IF CVNC.org CALENDAR and REVIEWS are important to you:

If you use the CVNC Calendar to find a performance to attend
If you read a review of your favorite artist
If you quote from a CVNC review in a program or grant application or press release

Now is the time to SUPPORT CVNC.org

Orchestral Music Review Print

Duke Symphony Orchestra Offers Tribute to Vaughan Williams

December 3, 2008 - Durham, NC:

The Duke Symphony Orchestra turned to the music of Ralph Vaughan Williams for its second offering of the season as Harry Davidson, marking his 10th year at the helm, conducted the "Norfolk Rhapsody," the Songs of Travel, and the Symphony No. 5. The occasion was the 50th anniversary of the composer's death, on August 26, 1958. The distinguished soloist was baritone Brian Johnson, making a welcome return appearance in Durham; he has often enriched our musical lives in the Triangle, since Maestro Davidson's appointment.

The orchestra, a mostly-student ensemble with some community players, has grown in size and quality in recent years. With a string complement of slightly over 60 players, the 90-member ensemble is large enough to take on all but the most mammoth Romantic works. The fact that some of the most adept and experienced string players and teachers in the state are based at Duke means that ample coaching resources are available to the orchestra. Technically, the quality of the playing is quite good, which means that even high, soft passages can be and generally are securely executed. Along the way, the quality of playing among the brasses and woodwinds has likewise improved. There were few perceptible glitches during this substantial and often demanding program.

The "Norfolk Rhapsody," in E Minor, composed in 1905-06 and revised in 1914, is one of the composer's earliest surviving works. (It is actually the first of three works bearing this name, but its companions were suppressed by the composer.) Its hallmarks are extensive use of folk material and an overall "pastoral" mood. The nine Songs of Travel are also early works but, as program annotator Andrew Kim* (class of 2010) relates, the set's publication history is unusual in that the complete cycle did not appear in print till 1960. The Fifth Symphony was composed, for the most part, during WWII and revised in 1951. There are orchestral works by this composer that are more balanced, in terms of structure (the first movement seems unduly long, although part of that is VW's propensity to take his time getting from Point A to Point B), but it is infused with deep-felt spirituality, thanks in large measure to extensive quotes from material used in the morality opera, The Pilgrim's Progress, a score that the composer apparently thought, at the time, he would not be able to complete. That Davidson is devoted to this music became apparent in his introductory remarks – he mentioned that it is the only score he has elected to perform twice during his Duke tenure – and as the performance itself unfolded.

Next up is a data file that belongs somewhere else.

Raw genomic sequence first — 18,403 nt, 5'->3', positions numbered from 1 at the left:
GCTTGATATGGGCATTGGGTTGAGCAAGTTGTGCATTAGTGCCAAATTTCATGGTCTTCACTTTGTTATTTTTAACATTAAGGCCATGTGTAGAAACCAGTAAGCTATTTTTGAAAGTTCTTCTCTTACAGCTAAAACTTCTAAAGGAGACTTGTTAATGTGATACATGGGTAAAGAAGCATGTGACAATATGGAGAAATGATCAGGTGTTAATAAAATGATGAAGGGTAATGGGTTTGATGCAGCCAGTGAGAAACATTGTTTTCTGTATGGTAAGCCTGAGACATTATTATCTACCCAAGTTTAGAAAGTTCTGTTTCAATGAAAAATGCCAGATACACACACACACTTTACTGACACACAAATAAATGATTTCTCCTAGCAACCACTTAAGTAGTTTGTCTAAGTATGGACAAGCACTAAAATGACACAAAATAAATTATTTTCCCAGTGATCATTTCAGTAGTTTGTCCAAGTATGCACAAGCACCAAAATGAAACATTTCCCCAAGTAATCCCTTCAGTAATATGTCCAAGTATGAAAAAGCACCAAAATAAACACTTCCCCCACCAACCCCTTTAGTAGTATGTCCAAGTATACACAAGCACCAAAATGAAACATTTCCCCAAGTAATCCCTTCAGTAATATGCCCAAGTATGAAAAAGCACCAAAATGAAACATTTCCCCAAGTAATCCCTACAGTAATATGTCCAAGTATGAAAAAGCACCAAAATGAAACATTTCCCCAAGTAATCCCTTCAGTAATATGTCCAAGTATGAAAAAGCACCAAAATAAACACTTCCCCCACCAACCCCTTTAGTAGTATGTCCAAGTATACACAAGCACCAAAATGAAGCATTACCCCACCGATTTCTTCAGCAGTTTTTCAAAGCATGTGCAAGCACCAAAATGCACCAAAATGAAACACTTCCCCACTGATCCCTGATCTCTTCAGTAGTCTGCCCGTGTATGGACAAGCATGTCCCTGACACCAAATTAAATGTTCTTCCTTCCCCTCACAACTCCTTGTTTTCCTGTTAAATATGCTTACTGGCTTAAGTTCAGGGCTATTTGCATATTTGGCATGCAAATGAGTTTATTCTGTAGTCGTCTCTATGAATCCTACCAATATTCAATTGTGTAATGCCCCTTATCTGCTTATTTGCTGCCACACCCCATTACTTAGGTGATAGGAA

The program looked appealing, on paper, and proved to be so in actuality, too, although one could make a case for an all-VW evening being a bit too much of a good thing. The "Norfolk Rhapsody" seemed episodic, thanks no doubt to the variety of tunes that figure in its various sections. The Symphony took a while to slip into its groove, not technically but interpretatively; there's a sense of resignation and acceptance about it that make it, in this listener's view, a bit of a hard sell for busy folks of an entirely different social and cultural milieu. That said, the groove was found and the score engaged by the second of its four movements, for sure, and by the time the slow movement (Romanza: Lento) had worked its restrained magic, the audience seemed ready for the truly extraordinary finale (Passacaglia: Moderato) that brought the work to a glowing, upward-tending conclusion.

In retrospect, it was the performance of Songs of Travel that will likely linger longest in the memory, thanks in large measure to the superb vocalism and projection of Brian Johnson. His diction was so good that one only rarely needed to refer to the words, printed in the program. The texts, by Robert Louis Stevenson, are familiar to many readers, whether or not they know these songs – "Bright is the Ring of Words" may be one of the best-known poems in the English language. The accompaniments provided by the orchestra were as secure as Johnson's singing, and as a result the cycle took on a sense of greatness that made this reading truly special.

This set the bar high for spring concerts by this orchestra, scheduled for March 4 and April 15. We'll have details in our calendar, closer to those dates.

*The notes on the "Norfolk Rhapsody" are by T.J. Young (class of 2012), and on the Fifth Symphony, by Bobby Cieri (2011). The annotators are all members of the Duke SO.